|Parade Grand Marshal|
Brenda Underdown has always kept her finger on the historic pulse of the community. This month, she stepped into the widely celebrated and often unforgettable role as grand marshal of the Marion Christmas Parade.
Underdown led the parade on Saturday, Dec. 3 through downtown Marion. It was the second straight year that the parade was held at night, a nostalgic piece of trivia that Underdown would certainly find interesting. More commonly throughout history, the parade has been a daytime event but recent evening affairs seem to have rejuvenated interest in the parade.
The community’s historian laureate, Underdown has published six books about local people, places and things in her “Forgotten Passages” series. She’s been a weekly columnist for The Crittenden Press since 2002 and also writes an online blog, both are also entitled “Forgotten Passages.”
Oh, and she also had a day job before retiring from the school district after after 31 years. She worked as a staff member at Tolu, Crittenden Elementary and the Central Office.
What makes Underdown such a treasure to the community is that she never lets anything be forgotten, said newspaper publisher Chris Evans.
“Brenda’s tireless work as a preservationist of local history has inexpressible value because she continues to breathe life into the spirit and personalities of the community’s forefathers and helps define the places and things within our community that are truly important to posterity.”
Underdown’s interest in history began many years ago when she started doing some genealogy work to help her daughter Tina with a school project.
“I really think I get my love for the county and history from my grandfather, E. Jeffery Travis,” Underdown said.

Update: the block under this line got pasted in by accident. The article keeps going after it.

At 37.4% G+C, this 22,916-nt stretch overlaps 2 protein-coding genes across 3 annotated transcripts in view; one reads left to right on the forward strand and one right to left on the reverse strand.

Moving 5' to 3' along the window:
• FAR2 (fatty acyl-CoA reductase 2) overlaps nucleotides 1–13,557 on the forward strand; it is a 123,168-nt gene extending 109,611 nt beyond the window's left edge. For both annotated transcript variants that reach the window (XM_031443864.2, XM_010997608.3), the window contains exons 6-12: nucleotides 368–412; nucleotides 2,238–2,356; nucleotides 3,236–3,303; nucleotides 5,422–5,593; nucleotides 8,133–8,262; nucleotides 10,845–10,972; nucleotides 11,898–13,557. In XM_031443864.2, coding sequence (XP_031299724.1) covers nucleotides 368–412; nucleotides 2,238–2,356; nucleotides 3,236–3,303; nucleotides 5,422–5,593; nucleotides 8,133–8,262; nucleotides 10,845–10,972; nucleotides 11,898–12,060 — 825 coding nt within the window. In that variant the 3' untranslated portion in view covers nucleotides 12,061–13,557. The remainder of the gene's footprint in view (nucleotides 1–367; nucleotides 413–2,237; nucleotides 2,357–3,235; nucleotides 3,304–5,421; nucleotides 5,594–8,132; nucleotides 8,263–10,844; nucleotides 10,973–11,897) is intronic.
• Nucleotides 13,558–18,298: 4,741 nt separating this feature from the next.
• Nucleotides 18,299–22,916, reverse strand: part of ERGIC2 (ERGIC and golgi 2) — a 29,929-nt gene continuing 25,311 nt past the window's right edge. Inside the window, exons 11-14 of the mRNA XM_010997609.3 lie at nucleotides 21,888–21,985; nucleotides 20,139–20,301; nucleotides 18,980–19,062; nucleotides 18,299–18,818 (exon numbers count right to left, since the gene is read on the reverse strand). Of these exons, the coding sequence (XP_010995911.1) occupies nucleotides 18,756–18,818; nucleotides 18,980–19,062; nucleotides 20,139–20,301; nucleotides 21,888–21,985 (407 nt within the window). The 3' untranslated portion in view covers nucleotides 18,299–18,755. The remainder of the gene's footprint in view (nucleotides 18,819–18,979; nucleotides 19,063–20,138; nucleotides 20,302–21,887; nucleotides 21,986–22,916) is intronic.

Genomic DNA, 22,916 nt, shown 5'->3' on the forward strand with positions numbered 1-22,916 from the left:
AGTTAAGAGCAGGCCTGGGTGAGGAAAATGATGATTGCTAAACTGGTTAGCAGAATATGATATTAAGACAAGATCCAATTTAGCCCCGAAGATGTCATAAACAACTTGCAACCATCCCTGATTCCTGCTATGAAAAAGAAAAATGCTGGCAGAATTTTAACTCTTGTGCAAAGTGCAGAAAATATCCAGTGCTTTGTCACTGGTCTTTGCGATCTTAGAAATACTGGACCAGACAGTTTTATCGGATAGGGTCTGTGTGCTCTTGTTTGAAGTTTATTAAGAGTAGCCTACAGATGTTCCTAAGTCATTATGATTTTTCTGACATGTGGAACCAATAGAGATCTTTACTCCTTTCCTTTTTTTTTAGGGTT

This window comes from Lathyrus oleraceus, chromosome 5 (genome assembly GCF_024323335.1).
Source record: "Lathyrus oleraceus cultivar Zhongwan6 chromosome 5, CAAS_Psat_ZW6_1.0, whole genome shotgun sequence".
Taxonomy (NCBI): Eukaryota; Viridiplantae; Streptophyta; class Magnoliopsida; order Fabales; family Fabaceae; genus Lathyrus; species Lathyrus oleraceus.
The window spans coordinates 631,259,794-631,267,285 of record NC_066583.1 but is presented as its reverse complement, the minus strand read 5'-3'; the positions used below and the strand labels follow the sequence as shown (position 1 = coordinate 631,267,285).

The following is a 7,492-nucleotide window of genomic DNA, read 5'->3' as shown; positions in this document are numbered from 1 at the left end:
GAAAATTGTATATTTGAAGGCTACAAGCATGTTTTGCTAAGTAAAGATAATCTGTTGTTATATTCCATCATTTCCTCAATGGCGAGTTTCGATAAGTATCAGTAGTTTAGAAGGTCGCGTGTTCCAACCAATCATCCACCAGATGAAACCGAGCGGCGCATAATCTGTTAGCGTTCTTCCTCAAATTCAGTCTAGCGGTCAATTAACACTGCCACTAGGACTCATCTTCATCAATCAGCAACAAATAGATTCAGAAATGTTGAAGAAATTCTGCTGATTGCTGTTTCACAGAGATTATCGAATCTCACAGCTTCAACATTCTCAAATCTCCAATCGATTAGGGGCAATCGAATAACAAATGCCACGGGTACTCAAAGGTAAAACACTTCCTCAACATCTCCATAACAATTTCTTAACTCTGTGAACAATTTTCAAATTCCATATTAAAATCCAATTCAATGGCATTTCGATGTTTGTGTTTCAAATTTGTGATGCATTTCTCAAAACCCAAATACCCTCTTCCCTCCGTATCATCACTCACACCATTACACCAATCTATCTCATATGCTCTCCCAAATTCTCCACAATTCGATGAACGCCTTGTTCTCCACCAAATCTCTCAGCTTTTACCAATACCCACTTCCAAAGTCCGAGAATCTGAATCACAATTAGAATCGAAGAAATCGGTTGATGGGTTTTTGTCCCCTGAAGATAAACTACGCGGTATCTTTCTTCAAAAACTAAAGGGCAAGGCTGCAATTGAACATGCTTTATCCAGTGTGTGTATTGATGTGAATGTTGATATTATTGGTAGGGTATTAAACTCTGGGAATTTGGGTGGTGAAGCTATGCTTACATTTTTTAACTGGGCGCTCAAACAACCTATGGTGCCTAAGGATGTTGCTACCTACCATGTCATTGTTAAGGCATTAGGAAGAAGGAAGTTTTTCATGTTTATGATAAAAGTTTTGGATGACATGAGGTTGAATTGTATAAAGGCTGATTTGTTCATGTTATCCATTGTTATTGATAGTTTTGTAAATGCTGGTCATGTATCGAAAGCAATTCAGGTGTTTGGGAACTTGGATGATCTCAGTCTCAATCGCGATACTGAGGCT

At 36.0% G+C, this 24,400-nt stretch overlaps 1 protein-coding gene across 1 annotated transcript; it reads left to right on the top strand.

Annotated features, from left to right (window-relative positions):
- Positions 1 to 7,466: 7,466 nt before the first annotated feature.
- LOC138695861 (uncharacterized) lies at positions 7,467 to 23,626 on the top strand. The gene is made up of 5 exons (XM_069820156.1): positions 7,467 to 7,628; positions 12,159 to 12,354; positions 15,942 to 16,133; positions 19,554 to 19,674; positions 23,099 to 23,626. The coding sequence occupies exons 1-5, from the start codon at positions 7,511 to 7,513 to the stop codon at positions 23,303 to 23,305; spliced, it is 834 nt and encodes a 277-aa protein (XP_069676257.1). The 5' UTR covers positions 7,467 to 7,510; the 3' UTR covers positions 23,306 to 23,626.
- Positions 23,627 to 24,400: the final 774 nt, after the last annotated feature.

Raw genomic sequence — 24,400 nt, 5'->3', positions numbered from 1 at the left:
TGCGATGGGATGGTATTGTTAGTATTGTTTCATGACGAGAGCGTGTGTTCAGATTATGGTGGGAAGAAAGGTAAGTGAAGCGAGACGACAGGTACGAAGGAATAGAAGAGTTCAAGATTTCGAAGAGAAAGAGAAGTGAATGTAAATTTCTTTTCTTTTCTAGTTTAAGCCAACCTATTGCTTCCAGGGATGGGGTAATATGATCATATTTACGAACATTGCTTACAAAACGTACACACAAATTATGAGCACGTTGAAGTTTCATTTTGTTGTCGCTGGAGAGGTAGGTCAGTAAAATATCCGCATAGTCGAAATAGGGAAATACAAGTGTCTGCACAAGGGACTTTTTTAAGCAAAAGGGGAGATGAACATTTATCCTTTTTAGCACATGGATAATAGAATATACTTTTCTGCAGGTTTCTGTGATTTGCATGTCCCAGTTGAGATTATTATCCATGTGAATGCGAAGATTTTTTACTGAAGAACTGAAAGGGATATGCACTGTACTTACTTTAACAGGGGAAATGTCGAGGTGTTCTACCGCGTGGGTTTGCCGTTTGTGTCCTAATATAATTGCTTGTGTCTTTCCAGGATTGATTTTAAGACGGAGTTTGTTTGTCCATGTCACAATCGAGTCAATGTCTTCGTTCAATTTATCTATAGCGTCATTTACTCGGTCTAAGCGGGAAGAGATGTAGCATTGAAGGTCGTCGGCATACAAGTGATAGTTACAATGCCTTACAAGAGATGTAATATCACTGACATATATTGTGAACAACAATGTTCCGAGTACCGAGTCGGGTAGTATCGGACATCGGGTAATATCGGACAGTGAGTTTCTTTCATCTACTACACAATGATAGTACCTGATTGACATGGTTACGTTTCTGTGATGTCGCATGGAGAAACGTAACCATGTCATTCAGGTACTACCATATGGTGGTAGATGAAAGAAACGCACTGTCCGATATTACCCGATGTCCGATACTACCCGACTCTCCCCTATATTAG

Travis was from the Bells Mines Community and often wrote for the newspaper. He was a two-term county judge and school superintendent.
Underdown grew up in Crayne and went to elementary school there. The first article she ever penned for the newspaper documented the razing of Bells Mines Church in her family’s ancestral territory and the re-opening of the Presbyterian Church in Crayne. The Crayne church had been badly damaged during a tornado.
In addition to the books written under her own name, Underdown has collaborated on a number of others, largely cemetery directories and other genealogy titles.
A fixture at the Crittenden County Public Library, Underdown conducts much of her research among the local archives, but she’s also a tremendous resources herself. Librarian Regina Merrick says Underdown is an walking index of information about Crittenden County.
“Brenda is a treasure to our community and to the Crittenden County Public Library. As a genealogist, she helps us with the many requests we receive from far-flung relatives of their Crittenden County ancestors,” Merrick said. “Very seldom can we stump Brenda. I know that we would not have the genealogy resources that we have were it not for Brenda and her devotion to the history of our county.”
Underdown has also served on the library’s board of trustees for 12 years.
“She is an encouragement and excellent sounding board for me both in library business and personally,” Merrick added. “I and my staff are very thankful for her.”
Underdown said her role as the community historian has been terrifically rewarding.
“I have met so many wonderful people that I didn’t even know,” she said.
Perhaps the most gratifying times are when people bring her interesting stories from their families and ask her to write about them.
“This has just become such a big part of my life,” she said.
Underdown urges young people to pay close attention to their elders now, so that they too can be aware of the history around them.
“Take time to talk to your grandparents. Don’t be sorry that you didn’t,” she said.